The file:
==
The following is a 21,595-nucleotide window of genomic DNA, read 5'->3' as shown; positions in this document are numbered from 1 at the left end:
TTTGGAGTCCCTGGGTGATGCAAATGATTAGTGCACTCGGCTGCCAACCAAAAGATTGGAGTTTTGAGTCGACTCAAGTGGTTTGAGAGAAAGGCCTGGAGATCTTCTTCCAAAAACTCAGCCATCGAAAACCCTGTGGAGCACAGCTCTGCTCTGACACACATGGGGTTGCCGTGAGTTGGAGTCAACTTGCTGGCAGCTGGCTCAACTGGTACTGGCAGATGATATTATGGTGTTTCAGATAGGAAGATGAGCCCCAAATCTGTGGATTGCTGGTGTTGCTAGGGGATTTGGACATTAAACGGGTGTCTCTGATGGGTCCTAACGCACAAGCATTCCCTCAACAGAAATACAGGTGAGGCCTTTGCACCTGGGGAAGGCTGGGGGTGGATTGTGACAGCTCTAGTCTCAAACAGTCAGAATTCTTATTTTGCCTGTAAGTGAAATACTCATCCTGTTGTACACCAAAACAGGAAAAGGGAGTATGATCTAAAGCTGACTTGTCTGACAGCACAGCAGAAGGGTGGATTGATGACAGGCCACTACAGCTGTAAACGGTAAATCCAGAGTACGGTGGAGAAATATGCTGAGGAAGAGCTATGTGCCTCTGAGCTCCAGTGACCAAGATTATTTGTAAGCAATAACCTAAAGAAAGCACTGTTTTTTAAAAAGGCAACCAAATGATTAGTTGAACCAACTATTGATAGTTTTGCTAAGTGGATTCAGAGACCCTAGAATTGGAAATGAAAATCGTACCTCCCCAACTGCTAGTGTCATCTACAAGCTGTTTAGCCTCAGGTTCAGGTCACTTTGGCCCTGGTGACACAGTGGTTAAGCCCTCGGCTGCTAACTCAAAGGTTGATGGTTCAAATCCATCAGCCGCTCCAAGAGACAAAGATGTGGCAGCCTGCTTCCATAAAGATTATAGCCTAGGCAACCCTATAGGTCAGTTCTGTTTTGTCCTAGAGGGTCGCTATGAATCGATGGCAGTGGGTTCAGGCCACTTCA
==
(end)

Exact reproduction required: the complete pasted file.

The following is a 21,595-nucleotide window of genomic DNA, read 5'->3' as shown; positions in this document are numbered from 1 at the left end:
TTTGGAGTCCCTGGGTGATGCAAATGATTAGTGCACTCGGCTGCCAACCAAAAGATTGGAGTTTTGAGTCGACTCAAGTGGTTTGAGAGAAAGGCCTGGAGATCTTCTTCCAAAAACTCAGCCATCGAAAACCCTGTGGAGCACAGCTCTGCTCTGACACACATGGGGTTGCCGTGAGTTGGAGTCAACTTGCTGGCAGCTGGCTCAACTGGTACTGGCAGATGATATTATGGTGTTTCAGATAGGAAGATGAGCCCCAAATCTGTGGATTGCTGGTGTTGCTAGGGGATTTGGACATTAAACGGGTGTCTCTGATGGGTCCTAACGCACAAGCATTCCCTCAACAGAAATACAGGTGAGGCCTTTGCACCTGGGGAAGGCTGGGGGTGGATTGTGACAGCTCTAGTCTCAAACAGTCAGAATTCTTATTTTGCCTGTAAGTGAAATACTCATCCTGTTGTACACCAAAACAGGAAAAGGGAGTATGATCTAAAGCTGACTTGTCTGACAGCACAGCAGAAGGGTGGATTGATGACAGGCCACTACAGCTGTAAACGGTAAATCCAGAGTACGGTGGAGAAATATGCTGAGGAAGAGCTATGTGCCTCTGAGCTCCAGTGACCAAGATTATTTGTAAGCAATAACCTAAAGAAAGCACTGTTTTTTAAAAAGGCAACCAAATGATTAGTTGAACCAACTATTGATAGTTTTGCTAAGTGGATTCAGAGACCCTAGAATTGGAAATGAAAATCGTACCTCCCCAACTGCTAGTGTCATCTACAAGCTGTTTAGCCTCAGGTTCAGGTCACTTTGGCCCTGGTGACACAGTGGTTAAGCCCTCGGCTGCTAACTCAAAGGTTGATGGTTCAAATCCATCAGCCGCTCCAAGAGACAAAGATGTGGCAGCCTGCTTCCATAAAGATTATAGCCTAGGCAACCCTATAGGTCAGTTCTGTTTTGTCCTAGAGGGTCGCTATGAATCGATGGCAGTGGGTTCAGGCCACTTCA